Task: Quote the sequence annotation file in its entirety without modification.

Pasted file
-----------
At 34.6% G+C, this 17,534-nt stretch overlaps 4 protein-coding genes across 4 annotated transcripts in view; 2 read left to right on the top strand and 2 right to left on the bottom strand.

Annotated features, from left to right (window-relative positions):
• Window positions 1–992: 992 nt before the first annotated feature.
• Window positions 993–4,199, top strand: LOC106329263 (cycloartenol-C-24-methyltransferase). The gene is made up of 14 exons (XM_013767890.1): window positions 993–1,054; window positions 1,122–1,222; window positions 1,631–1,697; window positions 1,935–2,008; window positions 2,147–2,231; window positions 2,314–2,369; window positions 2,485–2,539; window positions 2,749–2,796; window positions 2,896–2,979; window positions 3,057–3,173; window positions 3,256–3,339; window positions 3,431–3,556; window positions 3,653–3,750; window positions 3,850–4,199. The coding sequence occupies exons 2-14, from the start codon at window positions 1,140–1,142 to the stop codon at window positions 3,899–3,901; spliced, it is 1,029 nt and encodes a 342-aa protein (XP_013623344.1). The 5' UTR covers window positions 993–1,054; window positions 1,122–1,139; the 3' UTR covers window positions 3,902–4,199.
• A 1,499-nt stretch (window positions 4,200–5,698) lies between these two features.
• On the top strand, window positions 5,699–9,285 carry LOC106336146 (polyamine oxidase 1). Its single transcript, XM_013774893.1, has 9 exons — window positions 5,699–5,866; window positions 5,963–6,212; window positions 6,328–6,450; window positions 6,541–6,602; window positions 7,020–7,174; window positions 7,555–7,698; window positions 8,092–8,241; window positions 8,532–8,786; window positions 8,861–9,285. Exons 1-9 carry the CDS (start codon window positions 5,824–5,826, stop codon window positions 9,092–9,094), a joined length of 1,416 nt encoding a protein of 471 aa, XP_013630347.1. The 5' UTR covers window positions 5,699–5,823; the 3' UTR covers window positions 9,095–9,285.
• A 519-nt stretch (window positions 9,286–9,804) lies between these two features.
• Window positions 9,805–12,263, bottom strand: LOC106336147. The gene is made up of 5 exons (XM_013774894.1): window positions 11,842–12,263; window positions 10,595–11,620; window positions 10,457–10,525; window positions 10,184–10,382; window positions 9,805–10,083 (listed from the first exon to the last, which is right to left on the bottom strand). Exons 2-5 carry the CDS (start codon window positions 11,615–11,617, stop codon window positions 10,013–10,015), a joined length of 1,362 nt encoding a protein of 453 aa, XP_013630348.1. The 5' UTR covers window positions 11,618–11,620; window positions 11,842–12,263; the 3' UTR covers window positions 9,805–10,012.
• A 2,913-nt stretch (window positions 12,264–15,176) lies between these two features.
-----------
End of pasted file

At 34.6% G+C, this 17,534-nt stretch overlaps 4 protein-coding genes across 4 annotated transcripts in view; 2 read left to right on the top strand and 2 right to left on the bottom strand.

Annotated features, from left to right (window-relative positions):
• Window positions 1–992: 992 nt before the first annotated feature.
• Window positions 993–4,199, top strand: LOC106329263 (cycloartenol-C-24-methyltransferase). The gene is made up of 14 exons (XM_013767890.1): window positions 993–1,054; window positions 1,122–1,222; window positions 1,631–1,697; window positions 1,935–2,008; window positions 2,147–2,231; window positions 2,314–2,369; window positions 2,485–2,539; window positions 2,749–2,796; window positions 2,896–2,979; window positions 3,057–3,173; window positions 3,256–3,339; window positions 3,431–3,556; window positions 3,653–3,750; window positions 3,850–4,199. The coding sequence occupies exons 2-14, from the start codon at window positions 1,140–1,142 to the stop codon at window positions 3,899–3,901; spliced, it is 1,029 nt and encodes a 342-aa protein (XP_013623344.1). The 5' UTR covers window positions 993–1,054; window positions 1,122–1,139; the 3' UTR covers window positions 3,902–4,199.
• A 1,499-nt stretch (window positions 4,200–5,698) lies between these two features.
• On the top strand, window positions 5,699–9,285 carry LOC106336146 (polyamine oxidase 1). Its single transcript, XM_013774893.1, has 9 exons — window positions 5,699–5,866; window positions 5,963–6,212; window positions 6,328–6,450; window positions 6,541–6,602; window positions 7,020–7,174; window positions 7,555–7,698; window positions 8,092–8,241; window positions 8,532–8,786; window positions 8,861–9,285. Exons 1-9 carry the CDS (start codon window positions 5,824–5,826, stop codon window positions 9,092–9,094), a joined length of 1,416 nt encoding a protein of 471 aa, XP_013630347.1. The 5' UTR covers window positions 5,699–5,823; the 3' UTR covers window positions 9,095–9,285.
• A 519-nt stretch (window positions 9,286–9,804) lies between these two features.
• Window positions 9,805–12,263, bottom strand: LOC106336147. The gene is made up of 5 exons (XM_013774894.1): window positions 11,842–12,263; window positions 10,595–11,620; window positions 10,457–10,525; window positions 10,184–10,382; window positions 9,805–10,083 (listed from the first exon to the last, which is right to left on the bottom strand). Exons 2-5 carry the CDS (start codon window positions 11,615–11,617, stop codon window positions 10,013–10,015), a joined length of 1,362 nt encoding a protein of 453 aa, XP_013630348.1. The 5' UTR covers window positions 11,618–11,620; window positions 11,842–12,263; the 3' UTR covers window positions 9,805–10,012.
• A 2,913-nt stretch (window positions 12,264–15,176) lies between these two features.